Aside from the acting, the film’s most striking element is surely the design of Ava. Her face and hands appear to be human, but everything else is robotic, and much of it transparent. This isn’t a case of slipping an actor into a suit painted with circuitboards — you can see the metal limbs and motors in her arms and legs, the metal spine in her back, the various computers or power sources or whatever glowing and spinning inside her. Occasionally she dresses in clothes and her workings are covered, but she spends most of the film with them on display. The CGI is literally flawless, which for a relatively-low-budget little British sci-fi-drama is all the more remarkable. I guess the visual effects awards are going to go to the big films, Star Wars or Mad Max or The Revenant (the bear seems to be very popular), but I do wonder if the work here is more deserving. You know how it must’ve been done — mo-cap suits and CGI — but there’s still a feeling of “how did they do that?”, because it’s so faultless. In fact, you don’t even wonder how they did it, because you just accept it; it’s only if you actively stop to consider it that you realise it’s physically impossible and must be CGI.

Those after a dissertation-like hard-science deconstruction of the meaning and possibilities of AI will likely find Ex Machina slightly lacking, as will anyone after the crash-bang thrills most mainstream sci-fi provides. Viewers prepared for a decently thought-provoking dramatic thriller about near-future tech, however, should be both engrossed, and grateful that movies like this are (for the time being) still getting made.

5 out of 5

The British Academy Film Awards are tomorrow night, televised on BBC One from 9pm.

Ex Machina placed 20th on my list of The 20 Best Films I Saw For the First Time in 2016, which can be read in full here.

The Martian (2015)

2016 #25
Ridley Scott | 142 mins | Blu-ray | 2.40:1 | USA & UK / English | 12 / PG-13

Oscar statue2016 Academy Awards
7 nominations

Nominated: Best Picture, Best Actor (Matt Damon), Best Adapted Screenplay, Best Sound Mixing, Best Sound Editing, Best Visual Effects, Best Production Design.



Ridley Scott’s latest arrives on Blu-ray in the UK today, with a disappointing dearth of special features (disliked Exodus gets a 2½-hour making-of, four hours of additional features, plus a commentary; award-winning The Martian gets 24 minutes plus a few in-universe documentaries — what?!) Never mind that, though: how good is the film deemed the best comedy or musical of 2015? (If you somehow missed that news, you’ll appreciate the addition of a “seriously” here.)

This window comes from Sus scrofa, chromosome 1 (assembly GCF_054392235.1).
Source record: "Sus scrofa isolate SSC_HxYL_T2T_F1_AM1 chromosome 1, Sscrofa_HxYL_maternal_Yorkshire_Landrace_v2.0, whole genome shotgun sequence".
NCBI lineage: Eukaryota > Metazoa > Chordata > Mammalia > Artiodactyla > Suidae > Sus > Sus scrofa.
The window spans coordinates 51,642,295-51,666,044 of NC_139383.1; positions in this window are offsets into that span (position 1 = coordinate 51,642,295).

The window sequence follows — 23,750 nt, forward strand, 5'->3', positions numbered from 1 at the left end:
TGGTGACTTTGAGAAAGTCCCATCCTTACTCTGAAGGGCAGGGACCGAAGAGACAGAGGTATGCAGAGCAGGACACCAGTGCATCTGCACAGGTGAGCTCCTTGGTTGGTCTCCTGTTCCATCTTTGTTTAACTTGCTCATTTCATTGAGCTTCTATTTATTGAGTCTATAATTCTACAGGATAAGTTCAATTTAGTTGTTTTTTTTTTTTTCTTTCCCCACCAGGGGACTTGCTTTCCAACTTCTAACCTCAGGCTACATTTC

In the relatively near future, mankind is on its third manned mission to Mars. When a colossal storm rolls in, the decision to made to evacuate the Mars base. During the escape, biologist Mark Watney (Matt Damon) is struck by debris and apparently killed, and his crew mates are forced to leave him for dead. He isn’t dead, though, but he is injured and alone on a planet 140 million miles from home, with no way to communicate with Earth, and not enough energy, oxygen, or food to see him through the four years until the next Mars mission is scheduled to arrive. Refusing to give in to inevitable death, Watney only has one choice: science the shit out of this.

That sounds like a laugh-a-minute premise, right? And there’s a major subplot about disco music, so it’s practically a musical too!

No, the HFPA are just idiots — The Martian is neither a comedy nor a musical. It is the latest in a growing subgenre of serious-minded near-future sci-fi adventures, though, following in the footsteps of 2013 Oscar winner Gravity and 2014 Oscar washout Interstellar. Where The Martian differs is in the element that tricked Golden Globes voters into thinking they could get away with giving it a comedy nomination (and win): rather than being stuffed to bursting with po-faced peril, it has a lightness of touch and regular doses of humour, making it probably the most feel-good serious sci-fi movie since ever.

Whether that’s appropriate or not is another matter. A well-argued review by the ghost of 82 assesses that the film has none of the darkness or loneliness you should expect of a man stranded alone on an alien world with a slim chance of survival or rescue. I don’t disagree that the film doesn’t contain much of that feeling, nor would I argue that such a tone isn’t a viable way to frame this narrative, but I don’t think that’s what Scott was aiming to convey. This telling of the story (I haven’t read the original novel, so can’t say how it compares tonally) is an adventure; a feel-good tale of hope and survival against the odds. The film doesn’t offer us despair because Watney doesn’t despair — he just gets on with trying to fix it. On the couple of occasions when his fixes go wrong, his chirpiness breaks down, his frustration comes out, and in some respects it’s all the more effective for being limited to those handful of occasions — we’re suddenly reminded that, in spite of his optimism and his success and all the fun we’re having watching it, he’s stranded 140 million miles away and even the slightest mistake can spell total disaster.